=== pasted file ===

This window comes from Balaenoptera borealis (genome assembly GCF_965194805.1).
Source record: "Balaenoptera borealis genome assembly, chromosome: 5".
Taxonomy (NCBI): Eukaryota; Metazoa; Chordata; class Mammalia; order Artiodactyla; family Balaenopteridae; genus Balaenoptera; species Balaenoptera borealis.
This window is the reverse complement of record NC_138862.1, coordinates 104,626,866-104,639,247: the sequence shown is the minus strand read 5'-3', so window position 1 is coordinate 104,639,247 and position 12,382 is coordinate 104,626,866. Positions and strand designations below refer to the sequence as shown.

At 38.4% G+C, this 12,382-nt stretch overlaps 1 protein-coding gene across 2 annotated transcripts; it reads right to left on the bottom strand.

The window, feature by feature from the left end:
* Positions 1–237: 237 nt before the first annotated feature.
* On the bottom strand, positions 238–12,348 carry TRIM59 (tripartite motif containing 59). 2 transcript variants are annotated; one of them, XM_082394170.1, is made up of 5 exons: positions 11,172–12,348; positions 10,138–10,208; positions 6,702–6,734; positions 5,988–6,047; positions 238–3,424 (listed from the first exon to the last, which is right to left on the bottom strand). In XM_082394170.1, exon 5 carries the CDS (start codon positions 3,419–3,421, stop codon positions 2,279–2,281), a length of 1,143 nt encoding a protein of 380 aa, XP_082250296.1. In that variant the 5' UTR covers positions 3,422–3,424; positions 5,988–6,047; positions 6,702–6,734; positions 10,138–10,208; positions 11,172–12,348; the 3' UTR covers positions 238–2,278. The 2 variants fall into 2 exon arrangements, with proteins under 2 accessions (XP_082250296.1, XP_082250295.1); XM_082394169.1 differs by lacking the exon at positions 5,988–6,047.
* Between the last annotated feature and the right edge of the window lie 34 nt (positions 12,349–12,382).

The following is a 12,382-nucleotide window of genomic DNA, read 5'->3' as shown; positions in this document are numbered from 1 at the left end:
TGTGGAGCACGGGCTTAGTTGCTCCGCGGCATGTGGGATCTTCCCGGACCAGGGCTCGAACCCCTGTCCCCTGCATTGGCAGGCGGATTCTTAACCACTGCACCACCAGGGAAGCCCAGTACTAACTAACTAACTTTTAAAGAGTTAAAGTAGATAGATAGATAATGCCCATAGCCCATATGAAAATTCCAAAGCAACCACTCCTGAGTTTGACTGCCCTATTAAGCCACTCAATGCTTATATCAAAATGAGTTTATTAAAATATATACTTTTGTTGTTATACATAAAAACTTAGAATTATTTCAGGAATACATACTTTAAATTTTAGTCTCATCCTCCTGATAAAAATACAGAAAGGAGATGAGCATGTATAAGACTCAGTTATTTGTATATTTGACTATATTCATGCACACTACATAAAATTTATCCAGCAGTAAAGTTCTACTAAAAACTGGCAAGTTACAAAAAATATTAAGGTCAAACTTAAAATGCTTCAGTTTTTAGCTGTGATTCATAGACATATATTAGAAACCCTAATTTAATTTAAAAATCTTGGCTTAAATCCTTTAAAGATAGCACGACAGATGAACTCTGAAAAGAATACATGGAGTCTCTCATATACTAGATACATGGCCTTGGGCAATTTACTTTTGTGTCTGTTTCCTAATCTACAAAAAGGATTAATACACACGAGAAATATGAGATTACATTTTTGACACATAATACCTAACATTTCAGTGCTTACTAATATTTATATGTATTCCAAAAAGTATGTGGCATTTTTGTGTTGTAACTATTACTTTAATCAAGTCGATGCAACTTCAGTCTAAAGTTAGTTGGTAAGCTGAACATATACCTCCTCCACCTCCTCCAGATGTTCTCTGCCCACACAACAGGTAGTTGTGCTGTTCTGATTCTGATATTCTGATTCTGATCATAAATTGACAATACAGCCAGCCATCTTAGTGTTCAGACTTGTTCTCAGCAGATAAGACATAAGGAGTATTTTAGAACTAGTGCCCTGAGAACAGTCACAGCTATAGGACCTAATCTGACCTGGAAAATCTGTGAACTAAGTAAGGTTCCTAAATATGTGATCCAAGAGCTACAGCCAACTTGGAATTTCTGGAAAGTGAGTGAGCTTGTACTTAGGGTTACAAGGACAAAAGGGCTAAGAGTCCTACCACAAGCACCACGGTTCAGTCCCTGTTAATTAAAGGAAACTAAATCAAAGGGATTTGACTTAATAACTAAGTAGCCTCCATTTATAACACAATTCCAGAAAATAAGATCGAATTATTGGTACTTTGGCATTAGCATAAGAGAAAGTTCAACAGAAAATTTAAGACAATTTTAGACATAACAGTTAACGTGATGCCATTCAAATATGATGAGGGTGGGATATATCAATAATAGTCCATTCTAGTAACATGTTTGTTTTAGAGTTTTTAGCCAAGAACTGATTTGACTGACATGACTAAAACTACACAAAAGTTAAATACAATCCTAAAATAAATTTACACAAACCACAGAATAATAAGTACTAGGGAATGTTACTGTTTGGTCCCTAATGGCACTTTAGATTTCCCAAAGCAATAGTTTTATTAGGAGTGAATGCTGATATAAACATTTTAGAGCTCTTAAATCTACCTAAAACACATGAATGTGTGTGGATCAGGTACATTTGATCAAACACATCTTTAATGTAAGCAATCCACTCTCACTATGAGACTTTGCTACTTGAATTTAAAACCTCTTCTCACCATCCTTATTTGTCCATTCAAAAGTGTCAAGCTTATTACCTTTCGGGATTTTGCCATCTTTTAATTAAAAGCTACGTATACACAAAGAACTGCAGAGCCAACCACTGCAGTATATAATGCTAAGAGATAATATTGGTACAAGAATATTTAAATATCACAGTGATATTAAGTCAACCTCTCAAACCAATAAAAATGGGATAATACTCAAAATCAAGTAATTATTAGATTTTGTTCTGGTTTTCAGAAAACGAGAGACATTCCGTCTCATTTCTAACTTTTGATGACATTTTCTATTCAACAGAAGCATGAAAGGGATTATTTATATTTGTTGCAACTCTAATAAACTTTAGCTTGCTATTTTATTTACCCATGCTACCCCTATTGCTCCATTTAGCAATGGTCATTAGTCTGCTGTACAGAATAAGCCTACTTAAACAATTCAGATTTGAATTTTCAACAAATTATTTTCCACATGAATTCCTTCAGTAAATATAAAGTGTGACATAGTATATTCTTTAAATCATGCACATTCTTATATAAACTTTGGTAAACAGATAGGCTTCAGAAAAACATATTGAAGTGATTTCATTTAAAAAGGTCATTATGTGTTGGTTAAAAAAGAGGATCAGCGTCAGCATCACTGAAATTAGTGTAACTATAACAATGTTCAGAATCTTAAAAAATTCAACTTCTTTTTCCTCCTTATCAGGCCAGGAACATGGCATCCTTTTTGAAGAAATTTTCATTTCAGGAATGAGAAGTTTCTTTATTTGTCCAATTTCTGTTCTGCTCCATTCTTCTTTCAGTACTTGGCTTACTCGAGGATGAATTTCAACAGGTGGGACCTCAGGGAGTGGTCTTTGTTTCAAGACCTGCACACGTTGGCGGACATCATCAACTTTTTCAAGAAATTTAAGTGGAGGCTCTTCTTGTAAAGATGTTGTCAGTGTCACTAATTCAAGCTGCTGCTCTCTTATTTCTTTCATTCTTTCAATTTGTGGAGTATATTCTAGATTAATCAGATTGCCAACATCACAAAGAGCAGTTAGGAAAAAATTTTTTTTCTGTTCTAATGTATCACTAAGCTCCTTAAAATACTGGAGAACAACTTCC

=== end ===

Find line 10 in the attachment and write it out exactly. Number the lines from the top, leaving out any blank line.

The following is a 12,382-nucleotide window of genomic DNA, read 5'->3' as shown; positions in this document are numbered from 1 at the left end: